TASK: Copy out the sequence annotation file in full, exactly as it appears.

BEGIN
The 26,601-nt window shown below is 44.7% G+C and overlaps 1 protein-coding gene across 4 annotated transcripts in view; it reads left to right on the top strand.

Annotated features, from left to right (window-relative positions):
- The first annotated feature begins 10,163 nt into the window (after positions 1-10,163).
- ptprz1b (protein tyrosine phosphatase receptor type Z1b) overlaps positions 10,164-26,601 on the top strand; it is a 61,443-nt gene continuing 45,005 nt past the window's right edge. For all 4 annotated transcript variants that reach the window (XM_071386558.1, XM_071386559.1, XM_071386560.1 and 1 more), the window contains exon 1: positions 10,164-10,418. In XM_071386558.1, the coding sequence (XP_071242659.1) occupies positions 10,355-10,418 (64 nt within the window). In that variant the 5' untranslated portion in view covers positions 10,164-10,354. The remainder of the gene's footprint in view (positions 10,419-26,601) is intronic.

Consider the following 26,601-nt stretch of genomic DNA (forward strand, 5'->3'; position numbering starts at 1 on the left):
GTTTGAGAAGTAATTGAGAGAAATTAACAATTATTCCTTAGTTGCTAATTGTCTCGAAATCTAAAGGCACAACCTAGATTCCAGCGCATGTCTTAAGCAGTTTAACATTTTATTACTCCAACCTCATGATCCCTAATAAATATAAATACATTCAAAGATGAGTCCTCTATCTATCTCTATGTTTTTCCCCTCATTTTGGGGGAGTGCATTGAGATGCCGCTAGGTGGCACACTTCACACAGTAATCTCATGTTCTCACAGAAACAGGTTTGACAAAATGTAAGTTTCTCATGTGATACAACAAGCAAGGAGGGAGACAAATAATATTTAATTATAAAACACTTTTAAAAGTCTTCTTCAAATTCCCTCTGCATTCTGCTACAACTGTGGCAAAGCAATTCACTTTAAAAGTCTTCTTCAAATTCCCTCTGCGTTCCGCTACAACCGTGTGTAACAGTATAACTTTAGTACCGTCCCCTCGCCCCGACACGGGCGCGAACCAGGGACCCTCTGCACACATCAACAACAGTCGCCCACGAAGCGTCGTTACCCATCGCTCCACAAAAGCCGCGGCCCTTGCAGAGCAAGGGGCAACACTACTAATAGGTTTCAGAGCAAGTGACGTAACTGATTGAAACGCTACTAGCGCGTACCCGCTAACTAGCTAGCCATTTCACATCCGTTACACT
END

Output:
The 26,601-nt window shown below is 44.7% G+C and overlaps 1 protein-coding gene across 4 annotated transcripts in view; it reads left to right on the top strand.

Annotated features, from left to right (window-relative positions):
- The first annotated feature begins 10,163 nt into the window (after positions 1-10,163).
- ptprz1b (protein tyrosine phosphatase receptor type Z1b) overlaps positions 10,164-26,601 on the top strand; it is a 61,443-nt gene continuing 45,005 nt past the window's right edge. For all 4 annotated transcript variants that reach the window (XM_071386558.1, XM_071386559.1, XM_071386560.1 and 1 more), the window contains exon 1: positions 10,164-10,418. In XM_071386558.1, the coding sequence (XP_071242659.1) occupies positions 10,355-10,418 (64 nt within the window). In that variant the 5' untranslated portion in view covers positions 10,164-10,354. The remainder of the gene's footprint in view (positions 10,419-26,601) is intronic.

Consider the following 26,601-nt stretch of genomic DNA (forward strand, 5'->3'; position numbering starts at 1 on the left):
GTTTGAGAAGTAATTGAGAGAAATTAACAATTATTCCTTAGTTGCTAATTGTCTCGAAATCTAAAGGCACAACCTAGATTCCAGCGCATGTCTTAAGCAGTTTAACATTTTATTACTCCAACCTCATGATCCCTAATAAATATAAATACATTCAAAGATGAGTCCTCTATCTATCTCTATGTTTTTCCCCTCATTTTGGGGGAGTGCATTGAGATGCCGCTAGGTGGCACACTTCACACAGTAATCTCATGTTCTCACAGAAACAGGTTTGACAAAATGTAAGTTTCTCATGTGATACAACAAGCAAGGAGGGAGACAAATAATATTTAATTATAAAACACTTTTAAAAGTCTTCTTCAAATTCCCTCTGCATTCTGCTACAACTGTGGCAAAGCAATTCACTTTAAAAGTCTTCTTCAAATTCCCTCTGCGTTCCGCTACAACCGTGTGTAACAGTATAACTTTAGTACCGTCCCCTCGCCCCGACACGGGCGCGAACCAGGGACCCTCTGCACACATCAACAACAGTCGCCCACGAAGCGTCGTTACCCATCGCTCCACAAAAGCCGCGGCCCTTGCAGAGCAAGGGGCAACACTACTAATAGGTTTCAGAGCAAGTGACGTAACTGATTGAAACGCTACTAGCGCGTACCCGCTAACTAGCTAGCCATTTCACATCCGTTACACT